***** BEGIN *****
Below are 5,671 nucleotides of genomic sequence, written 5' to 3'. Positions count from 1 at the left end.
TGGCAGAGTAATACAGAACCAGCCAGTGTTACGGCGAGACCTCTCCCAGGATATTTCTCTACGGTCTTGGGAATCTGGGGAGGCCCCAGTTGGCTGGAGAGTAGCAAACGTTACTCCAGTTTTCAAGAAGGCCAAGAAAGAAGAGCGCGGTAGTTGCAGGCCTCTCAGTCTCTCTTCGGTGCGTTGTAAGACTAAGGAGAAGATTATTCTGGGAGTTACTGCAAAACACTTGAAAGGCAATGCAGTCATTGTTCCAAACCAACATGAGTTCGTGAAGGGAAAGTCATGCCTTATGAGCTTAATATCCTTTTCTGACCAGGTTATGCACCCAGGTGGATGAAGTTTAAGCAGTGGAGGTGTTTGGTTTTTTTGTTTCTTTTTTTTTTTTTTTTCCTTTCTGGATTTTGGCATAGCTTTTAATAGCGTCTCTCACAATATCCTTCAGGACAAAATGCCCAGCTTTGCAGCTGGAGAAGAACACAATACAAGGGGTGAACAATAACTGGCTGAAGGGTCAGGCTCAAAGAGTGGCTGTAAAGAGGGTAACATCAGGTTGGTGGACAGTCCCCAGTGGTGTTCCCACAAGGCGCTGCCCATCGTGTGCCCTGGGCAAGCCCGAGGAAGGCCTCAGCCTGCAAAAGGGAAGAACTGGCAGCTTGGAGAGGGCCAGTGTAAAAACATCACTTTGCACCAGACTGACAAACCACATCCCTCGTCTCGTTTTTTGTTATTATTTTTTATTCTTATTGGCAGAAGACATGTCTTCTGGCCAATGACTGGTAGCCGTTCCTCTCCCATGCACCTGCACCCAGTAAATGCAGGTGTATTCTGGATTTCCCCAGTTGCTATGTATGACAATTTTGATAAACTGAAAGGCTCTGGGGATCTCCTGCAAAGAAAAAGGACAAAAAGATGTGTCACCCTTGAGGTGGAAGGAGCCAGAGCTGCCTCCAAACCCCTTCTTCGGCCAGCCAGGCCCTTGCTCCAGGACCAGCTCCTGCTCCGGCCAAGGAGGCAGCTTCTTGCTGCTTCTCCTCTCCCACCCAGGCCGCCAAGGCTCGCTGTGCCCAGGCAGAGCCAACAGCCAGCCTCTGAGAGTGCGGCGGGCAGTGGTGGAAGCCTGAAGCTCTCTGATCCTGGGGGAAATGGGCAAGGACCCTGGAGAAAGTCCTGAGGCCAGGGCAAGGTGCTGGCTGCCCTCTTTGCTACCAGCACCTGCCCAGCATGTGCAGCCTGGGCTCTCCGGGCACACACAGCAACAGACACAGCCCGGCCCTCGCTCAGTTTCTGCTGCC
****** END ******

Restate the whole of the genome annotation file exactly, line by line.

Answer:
Below are 5,671 nucleotides of genomic sequence, written 5' to 3'. Positions count from 1 at the left end.
TGGCAGAGTAATACAGAACCAGCCAGTGTTACGGCGAGACCTCTCCCAGGATATTTCTCTACGGTCTTGGGAATCTGGGGAGGCCCCAGTTGGCTGGAGAGTAGCAAACGTTACTCCAGTTTTCAAGAAGGCCAAGAAAGAAGAGCGCGGTAGTTGCAGGCCTCTCAGTCTCTCTTCGGTGCGTTGTAAGACTAAGGAGAAGATTATTCTGGGAGTTACTGCAAAACACTTGAAAGGCAATGCAGTCATTGTTCCAAACCAACATGAGTTCGTGAAGGGAAAGTCATGCCTTATGAGCTTAATATCCTTTTCTGACCAGGTTATGCACCCAGGTGGATGAAGTTTAAGCAGTGGAGGTGTTTGGTTTTTTTGTTTCTTTTTTTTTTTTTTTTCCTTTCTGGATTTTGGCATAGCTTTTAATAGCGTCTCTCACAATATCCTTCAGGACAAAATGCCCAGCTTTGCAGCTGGAGAAGAACACAATACAAGGGGTGAACAATAACTGGCTGAAGGGTCAGGCTCAAAGAGTGGCTGTAAAGAGGGTAACATCAGGTTGGTGGACAGTCCCCAGTGGTGTTCCCACAAGGCGCTGCCCATCGTGTGCCCTGGGCAAGCCCGAGGAAGGCCTCAGCCTGCAAAAGGGAAGAACTGGCAGCTTGGAGAGGGCCAGTGTAAAAACATCACTTTGCACCAGACTGACAAACCACATCCCTCGTCTCGTTTTTTGTTATTATTTTTTATTCTTATTGGCAGAAGACATGTCTTCTGGCCAATGACTGGTAGCCGTTCCTCTCCCATGCACCTGCACCCAGTAAATGCAGGTGTATTCTGGATTTCCCCAGTTGCTATGTATGACAATTTTGATAAACTGAAAGGCTCTGGGGATCTCCTGCAAAGAAAAAGGACAAAAAGATGTGTCACCCTTGAGGTGGAAGGAGCCAGAGCTGCCTCCAAACCCCTTCTTCGGCCAGCCAGGCCCTTGCTCCAGGACCAGCTCCTGCTCCGGCCAAGGAGGCAGCTTCTTGCTGCTTCTCCTCTCCCACCCAGGCCGCCAAGGCTCGCTGTGCCCAGGCAGAGCCAACAGCCAGCCTCTGAGAGTGCGGCGGGCAGTGGTGGAAGCCTGAAGCTCTCTGATCCTGGGGGAAATGGGCAAGGACCCTGGAGAAAGTCCTGAGGCCAGGGCAAGGTGCTGGCTGCCCTCTTTGCTACCAGCACCTGCCCAGCATGTGCAGCCTGGGCTCTCCGGGCACACACAGCAACAGACACAGCCCGGCCCTCGCTCAGTTTCTGCTGCC